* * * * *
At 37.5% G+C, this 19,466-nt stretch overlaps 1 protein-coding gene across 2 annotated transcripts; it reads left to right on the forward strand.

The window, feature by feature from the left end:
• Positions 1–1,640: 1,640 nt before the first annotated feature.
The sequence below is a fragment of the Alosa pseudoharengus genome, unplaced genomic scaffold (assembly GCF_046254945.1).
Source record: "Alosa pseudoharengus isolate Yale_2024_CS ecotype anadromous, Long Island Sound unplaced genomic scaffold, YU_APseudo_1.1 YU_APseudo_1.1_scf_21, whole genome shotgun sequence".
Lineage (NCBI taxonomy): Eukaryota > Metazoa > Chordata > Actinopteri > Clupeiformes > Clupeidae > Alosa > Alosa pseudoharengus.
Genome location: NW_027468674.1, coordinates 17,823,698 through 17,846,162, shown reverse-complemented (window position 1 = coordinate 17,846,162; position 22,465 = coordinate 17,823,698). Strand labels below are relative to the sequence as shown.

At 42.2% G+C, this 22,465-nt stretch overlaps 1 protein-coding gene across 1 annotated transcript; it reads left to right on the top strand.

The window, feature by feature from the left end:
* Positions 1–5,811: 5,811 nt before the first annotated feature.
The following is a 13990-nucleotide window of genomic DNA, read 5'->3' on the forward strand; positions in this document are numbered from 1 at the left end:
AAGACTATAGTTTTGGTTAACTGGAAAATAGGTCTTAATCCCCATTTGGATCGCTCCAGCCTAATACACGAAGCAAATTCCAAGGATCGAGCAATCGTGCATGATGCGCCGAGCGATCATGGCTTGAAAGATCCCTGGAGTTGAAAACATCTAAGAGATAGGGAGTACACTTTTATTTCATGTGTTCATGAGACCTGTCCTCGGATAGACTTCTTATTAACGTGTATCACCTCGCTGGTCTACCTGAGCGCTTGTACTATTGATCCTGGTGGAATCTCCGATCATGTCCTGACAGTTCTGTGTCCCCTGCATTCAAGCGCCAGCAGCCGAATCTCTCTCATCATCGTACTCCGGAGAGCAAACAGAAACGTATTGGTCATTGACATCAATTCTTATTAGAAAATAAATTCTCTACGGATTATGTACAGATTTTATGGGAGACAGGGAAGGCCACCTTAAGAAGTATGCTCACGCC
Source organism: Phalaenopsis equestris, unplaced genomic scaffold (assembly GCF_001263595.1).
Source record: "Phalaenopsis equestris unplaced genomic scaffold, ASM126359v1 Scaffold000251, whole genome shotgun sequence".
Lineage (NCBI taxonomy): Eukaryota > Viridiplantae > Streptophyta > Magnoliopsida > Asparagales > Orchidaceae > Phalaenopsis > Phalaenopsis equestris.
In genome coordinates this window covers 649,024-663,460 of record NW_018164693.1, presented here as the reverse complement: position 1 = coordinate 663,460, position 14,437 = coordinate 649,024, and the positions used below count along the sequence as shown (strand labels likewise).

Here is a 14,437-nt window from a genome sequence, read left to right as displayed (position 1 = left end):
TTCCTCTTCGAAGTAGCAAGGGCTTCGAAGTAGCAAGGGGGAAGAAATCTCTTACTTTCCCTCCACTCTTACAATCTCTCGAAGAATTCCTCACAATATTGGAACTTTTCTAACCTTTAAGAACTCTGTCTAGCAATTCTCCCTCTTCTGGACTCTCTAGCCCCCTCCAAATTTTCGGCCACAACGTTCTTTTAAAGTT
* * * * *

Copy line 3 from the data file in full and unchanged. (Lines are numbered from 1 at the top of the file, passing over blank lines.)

• Positions 1–1,640: 1,640 nt before the first annotated feature.